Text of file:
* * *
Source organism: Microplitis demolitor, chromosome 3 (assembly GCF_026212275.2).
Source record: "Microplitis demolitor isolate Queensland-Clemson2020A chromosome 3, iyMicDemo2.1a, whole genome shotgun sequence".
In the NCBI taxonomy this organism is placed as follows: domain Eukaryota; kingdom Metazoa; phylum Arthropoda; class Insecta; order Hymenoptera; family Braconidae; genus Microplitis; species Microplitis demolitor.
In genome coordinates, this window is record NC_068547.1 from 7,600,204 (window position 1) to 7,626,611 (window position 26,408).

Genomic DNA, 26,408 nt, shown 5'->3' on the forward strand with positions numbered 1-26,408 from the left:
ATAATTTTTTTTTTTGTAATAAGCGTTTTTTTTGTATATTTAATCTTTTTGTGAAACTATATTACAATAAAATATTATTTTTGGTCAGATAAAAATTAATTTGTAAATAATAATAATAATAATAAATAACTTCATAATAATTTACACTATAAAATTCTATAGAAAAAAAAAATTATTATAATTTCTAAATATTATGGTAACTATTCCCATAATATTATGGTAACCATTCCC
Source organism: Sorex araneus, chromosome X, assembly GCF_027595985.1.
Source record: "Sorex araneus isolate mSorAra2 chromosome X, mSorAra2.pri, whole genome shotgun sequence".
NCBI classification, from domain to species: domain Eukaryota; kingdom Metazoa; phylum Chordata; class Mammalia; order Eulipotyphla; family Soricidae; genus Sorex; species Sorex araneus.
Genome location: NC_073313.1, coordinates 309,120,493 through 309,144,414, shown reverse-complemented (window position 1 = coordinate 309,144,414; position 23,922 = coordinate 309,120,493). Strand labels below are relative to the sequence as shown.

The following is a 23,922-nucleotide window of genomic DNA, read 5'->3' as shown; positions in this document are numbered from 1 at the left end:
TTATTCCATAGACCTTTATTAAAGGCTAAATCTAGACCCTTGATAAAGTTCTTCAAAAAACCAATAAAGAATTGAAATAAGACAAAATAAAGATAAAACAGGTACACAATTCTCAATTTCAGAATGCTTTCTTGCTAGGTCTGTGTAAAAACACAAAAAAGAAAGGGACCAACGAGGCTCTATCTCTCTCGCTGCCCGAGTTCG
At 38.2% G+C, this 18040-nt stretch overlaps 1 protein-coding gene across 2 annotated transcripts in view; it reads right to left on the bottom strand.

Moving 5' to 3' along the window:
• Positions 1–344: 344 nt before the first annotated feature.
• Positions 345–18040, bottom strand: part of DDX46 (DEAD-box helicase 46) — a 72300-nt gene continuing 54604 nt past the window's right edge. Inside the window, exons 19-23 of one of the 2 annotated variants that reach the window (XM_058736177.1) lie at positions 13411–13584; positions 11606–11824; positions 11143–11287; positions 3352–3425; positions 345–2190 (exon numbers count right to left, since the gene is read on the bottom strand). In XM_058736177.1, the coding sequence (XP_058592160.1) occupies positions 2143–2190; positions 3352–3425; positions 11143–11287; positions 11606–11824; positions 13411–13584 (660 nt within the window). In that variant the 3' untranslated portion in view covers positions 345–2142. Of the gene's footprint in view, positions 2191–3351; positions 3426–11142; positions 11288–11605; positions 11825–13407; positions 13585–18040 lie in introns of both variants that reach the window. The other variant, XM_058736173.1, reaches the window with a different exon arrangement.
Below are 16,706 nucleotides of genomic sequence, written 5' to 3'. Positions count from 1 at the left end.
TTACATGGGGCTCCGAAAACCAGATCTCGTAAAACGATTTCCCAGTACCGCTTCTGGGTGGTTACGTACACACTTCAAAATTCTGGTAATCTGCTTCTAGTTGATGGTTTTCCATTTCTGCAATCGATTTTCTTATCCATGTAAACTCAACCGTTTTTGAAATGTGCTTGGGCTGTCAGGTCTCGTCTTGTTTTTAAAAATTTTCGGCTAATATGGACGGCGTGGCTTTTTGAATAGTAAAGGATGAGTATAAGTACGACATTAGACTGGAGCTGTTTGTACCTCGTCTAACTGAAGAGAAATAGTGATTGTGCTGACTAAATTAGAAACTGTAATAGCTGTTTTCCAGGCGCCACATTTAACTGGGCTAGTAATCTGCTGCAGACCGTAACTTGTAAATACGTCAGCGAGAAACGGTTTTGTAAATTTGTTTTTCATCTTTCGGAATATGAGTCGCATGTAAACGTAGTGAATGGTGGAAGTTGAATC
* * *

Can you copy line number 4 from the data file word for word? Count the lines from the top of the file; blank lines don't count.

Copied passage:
In genome coordinates, this window is record NC_068547.1 from 7,600,204 (window position 1) to 7,626,611 (window position 26,408).